The Early and Intermediate Bronze Ages. In the northeastern part of the excavation area, ceramic finds dating from the Early Bronze Age I, II and the Intermediate Bronze Age were discovered outside of any stratigraphic context and with no architectural affiliations. These finds were usually on bedrock or close to it.
 The Persian and Hellenistic Periods. Numerous pottery fragments and a few building remains, including floors and wall stumps, were uncovered. A wealth of finds from the Hellenistic period was in the fill of the buildings from the Byzantine period.
 
The Early Roman Period. A pit (diam. 0.80–1.05 m), which contained numerous pottery fragments mostly dating to the Early Roman period, was excavated. Most outstanding were fragments of Terra Sigillata ware.
 
The Byzantine Period. Remains from this period were revealed throughout the excavation area, representing the main architectural phase at the site. Walls that were related to each other and aligned in the same direction were exposed; they were built of fieldstones and often founded on bedrock. Stone pavements, mosaic floors and beaten-earth floors were found as well. It seems that the walls were part of a single large building complex, possibly a monastery. Two phases were ascribed to the Byzantine period, discerned in both the building remains and the ceramic finds.
 A rectangular room (preserved dimensions 2.0 × 4.5 m) in the eastern part of the area was paved with a mosaic, decorated with black and red geometric patterns; on the floor, opposite the entrance, was a cross design. Half the room was destroyed due to a later robber trench that had cut through it. It seems this room was a small chapel that belonged to the monastery. When the room was later reused, probably during the Umayyad and Abbasid periods, its northern wall was renovated. Its rebuilding had incorporated a stone in secondary use with a relief of a cross and an amphora that was probably part of an imposing lintel used in the chapel or nearby during the Byzantine period. North of the rectangular room, segments of a colored mosaic floor were detected in the collapse, suggesting the existence of a second story. In the southwestern part of the area another segment of a colored mosaic decorated with a pattern of flower buds was located; it had been destroyed when a telephone cable was laid in place. Several architectural elements were retrieved from the excavation area, including capitals adorned with crosses in relief and a stone decorated with a meticulously fashioned amphora in relief (Fig. 1). These elements probably originated in a building from the Byzantine period and were incorporated in secondary use in walls that postdated this period.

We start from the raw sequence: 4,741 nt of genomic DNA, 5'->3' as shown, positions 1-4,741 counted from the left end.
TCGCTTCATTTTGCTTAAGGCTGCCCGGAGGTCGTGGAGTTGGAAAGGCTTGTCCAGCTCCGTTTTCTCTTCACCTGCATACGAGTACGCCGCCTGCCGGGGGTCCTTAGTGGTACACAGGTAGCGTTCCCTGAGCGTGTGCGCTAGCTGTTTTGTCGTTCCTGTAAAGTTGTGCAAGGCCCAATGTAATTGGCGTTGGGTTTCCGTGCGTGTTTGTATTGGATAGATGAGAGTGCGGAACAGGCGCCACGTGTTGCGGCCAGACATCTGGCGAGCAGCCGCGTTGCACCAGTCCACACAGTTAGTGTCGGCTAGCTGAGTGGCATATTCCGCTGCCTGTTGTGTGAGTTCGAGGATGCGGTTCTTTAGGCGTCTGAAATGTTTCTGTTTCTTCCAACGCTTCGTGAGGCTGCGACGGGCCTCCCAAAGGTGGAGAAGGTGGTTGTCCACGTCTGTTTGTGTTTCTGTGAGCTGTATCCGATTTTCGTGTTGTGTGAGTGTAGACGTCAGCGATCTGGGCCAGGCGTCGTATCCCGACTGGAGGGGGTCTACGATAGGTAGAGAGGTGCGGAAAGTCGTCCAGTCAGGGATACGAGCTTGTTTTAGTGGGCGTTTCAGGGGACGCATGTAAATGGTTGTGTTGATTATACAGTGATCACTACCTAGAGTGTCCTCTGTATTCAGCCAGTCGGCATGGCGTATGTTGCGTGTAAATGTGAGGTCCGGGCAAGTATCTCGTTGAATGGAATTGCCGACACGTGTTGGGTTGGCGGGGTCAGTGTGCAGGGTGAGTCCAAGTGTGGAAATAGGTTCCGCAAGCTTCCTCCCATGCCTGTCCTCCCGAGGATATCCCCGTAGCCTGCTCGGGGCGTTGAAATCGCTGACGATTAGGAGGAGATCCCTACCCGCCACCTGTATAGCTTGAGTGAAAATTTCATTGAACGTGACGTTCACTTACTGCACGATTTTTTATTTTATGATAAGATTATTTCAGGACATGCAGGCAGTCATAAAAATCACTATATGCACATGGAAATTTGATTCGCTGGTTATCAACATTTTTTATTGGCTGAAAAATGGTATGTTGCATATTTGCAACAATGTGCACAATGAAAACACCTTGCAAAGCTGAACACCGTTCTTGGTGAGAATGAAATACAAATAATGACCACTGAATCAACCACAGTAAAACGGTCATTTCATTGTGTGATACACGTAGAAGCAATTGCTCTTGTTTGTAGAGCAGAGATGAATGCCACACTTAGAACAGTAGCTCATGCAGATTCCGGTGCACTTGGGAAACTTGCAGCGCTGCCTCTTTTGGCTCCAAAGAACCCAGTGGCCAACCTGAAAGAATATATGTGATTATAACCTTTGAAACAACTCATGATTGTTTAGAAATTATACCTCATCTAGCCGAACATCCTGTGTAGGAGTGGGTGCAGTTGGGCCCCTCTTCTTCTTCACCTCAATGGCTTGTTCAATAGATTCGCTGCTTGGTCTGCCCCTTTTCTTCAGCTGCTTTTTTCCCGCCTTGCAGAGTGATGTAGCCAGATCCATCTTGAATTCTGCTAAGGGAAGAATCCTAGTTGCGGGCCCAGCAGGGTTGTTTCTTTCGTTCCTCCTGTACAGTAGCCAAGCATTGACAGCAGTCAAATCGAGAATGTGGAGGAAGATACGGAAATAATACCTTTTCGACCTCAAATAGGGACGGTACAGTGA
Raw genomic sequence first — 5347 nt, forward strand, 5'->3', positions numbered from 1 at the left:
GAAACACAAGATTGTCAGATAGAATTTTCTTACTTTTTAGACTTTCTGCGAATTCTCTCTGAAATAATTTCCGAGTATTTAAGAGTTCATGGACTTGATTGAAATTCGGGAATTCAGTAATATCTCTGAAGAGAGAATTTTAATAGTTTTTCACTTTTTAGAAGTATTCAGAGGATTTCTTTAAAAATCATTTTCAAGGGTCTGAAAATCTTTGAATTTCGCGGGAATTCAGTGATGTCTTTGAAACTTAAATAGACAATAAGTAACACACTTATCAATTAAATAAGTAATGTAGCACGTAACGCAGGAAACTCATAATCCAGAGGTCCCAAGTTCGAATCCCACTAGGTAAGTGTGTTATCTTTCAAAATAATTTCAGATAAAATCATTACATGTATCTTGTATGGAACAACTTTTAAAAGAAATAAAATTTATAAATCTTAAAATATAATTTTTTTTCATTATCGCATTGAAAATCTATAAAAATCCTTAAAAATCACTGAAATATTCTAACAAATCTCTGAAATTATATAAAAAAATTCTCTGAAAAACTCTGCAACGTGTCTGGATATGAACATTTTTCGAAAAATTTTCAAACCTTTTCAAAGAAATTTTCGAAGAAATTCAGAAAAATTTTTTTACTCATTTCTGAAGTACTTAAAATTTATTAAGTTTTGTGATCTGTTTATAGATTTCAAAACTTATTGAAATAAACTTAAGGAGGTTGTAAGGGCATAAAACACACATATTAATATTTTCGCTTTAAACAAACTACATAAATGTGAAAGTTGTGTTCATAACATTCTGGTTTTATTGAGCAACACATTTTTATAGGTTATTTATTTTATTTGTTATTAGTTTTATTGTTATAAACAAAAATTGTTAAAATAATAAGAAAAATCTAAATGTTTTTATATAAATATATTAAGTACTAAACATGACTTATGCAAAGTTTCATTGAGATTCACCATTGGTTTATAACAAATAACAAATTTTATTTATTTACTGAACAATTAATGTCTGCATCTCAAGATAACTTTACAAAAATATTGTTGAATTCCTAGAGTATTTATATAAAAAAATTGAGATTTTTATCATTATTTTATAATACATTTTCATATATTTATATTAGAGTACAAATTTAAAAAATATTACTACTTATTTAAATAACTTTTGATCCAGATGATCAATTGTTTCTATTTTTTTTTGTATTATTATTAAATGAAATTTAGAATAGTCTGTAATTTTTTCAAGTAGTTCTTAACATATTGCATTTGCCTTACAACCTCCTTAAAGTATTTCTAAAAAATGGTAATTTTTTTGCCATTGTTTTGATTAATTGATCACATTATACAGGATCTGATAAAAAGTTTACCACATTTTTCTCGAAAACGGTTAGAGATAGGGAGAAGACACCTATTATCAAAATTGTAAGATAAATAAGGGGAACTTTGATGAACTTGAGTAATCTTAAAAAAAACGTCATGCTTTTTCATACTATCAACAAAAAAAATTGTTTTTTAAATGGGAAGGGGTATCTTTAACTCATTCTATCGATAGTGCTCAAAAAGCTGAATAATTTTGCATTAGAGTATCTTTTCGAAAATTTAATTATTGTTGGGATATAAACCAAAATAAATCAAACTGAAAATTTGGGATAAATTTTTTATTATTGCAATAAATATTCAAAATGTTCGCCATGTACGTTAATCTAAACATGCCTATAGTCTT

Finds that evidenced the agricultural nature of the monastery were also recovered. In the center of the area was a carefully built winepress that had a collecting vat paved and lined with a white mosaic (preserved height in excess of 2 m). A simple basalt oil press (bodeda) and a fragment of a basalt lower millstone that was part of a donkey mill were found on a courtyard’s floor. two hewn bell-shaped water cisterns were discovered as well.